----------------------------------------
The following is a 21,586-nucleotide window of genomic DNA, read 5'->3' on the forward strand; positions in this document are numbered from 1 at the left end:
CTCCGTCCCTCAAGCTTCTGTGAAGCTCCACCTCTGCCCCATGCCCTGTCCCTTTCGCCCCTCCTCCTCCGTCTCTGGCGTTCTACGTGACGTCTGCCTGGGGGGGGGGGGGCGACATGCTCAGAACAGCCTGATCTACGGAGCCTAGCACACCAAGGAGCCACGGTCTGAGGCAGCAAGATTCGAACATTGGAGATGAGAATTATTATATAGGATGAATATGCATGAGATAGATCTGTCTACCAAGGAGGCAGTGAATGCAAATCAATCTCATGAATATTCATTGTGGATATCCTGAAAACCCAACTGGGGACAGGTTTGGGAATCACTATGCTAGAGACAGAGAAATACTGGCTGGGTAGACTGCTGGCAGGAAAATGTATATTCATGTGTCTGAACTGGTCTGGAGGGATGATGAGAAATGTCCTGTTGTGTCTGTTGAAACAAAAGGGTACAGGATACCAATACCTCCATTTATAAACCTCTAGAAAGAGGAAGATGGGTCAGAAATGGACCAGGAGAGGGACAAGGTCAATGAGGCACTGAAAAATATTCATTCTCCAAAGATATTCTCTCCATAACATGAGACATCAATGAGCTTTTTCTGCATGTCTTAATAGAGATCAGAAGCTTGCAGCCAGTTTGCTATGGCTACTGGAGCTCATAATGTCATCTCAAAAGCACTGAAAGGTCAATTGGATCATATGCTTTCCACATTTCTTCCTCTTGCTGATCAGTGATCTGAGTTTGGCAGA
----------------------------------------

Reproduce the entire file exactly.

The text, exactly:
The following is a 21,586-nucleotide window of genomic DNA, read 5'->3' on the forward strand; positions in this document are numbered from 1 at the left end:
CTCCGTCCCTCAAGCTTCTGTGAAGCTCCACCTCTGCCCCATGCCCTGTCCCTTTCGCCCCTCCTCCTCCGTCTCTGGCGTTCTACGTGACGTCTGCCTGGGGGGGGGGGGGCGACATGCTCAGAACAGCCTGATCTACGGAGCCTAGCACACCAAGGAGCCACGGTCTGAGGCAGCAAGATTCGAACATTGGAGATGAGAATTATTATATAGGATGAATATGCATGAGATAGATCTGTCTACCAAGGAGGCAGTGAATGCAAATCAATCTCATGAATATTCATTGTGGATATCCTGAAAACCCAACTGGGGACAGGTTTGGGAATCACTATGCTAGAGACAGAGAAATACTGGCTGGGTAGACTGCTGGCAGGAAAATGTATATTCATGTGTCTGAACTGGTCTGGAGGGATGATGAGAAATGTCCTGTTGTGTCTGTTGAAACAAAAGGGTACAGGATACCAATACCTCCATTTATAAACCTCTAGAAAGAGGAAGATGGGTCAGAAATGGACCAGGAGAGGGACAAGGTCAATGAGGCACTGAAAAATATTCATTCTCCAAAGATATTCTCTCCATAACATGAGACATCAATGAGCTTTTTCTGCATGTCTTAATAGAGATCAGAAGCTTGCAGCCAGTTTGCTATGGCTACTGGAGCTCATAATGTCATCTCAAAAGCACTGAAAGGTCAATTGGATCATATGCTTTCCACATTTCTTCCTCTTGCTGATCAGTGATCTGAGTTTGGCAGA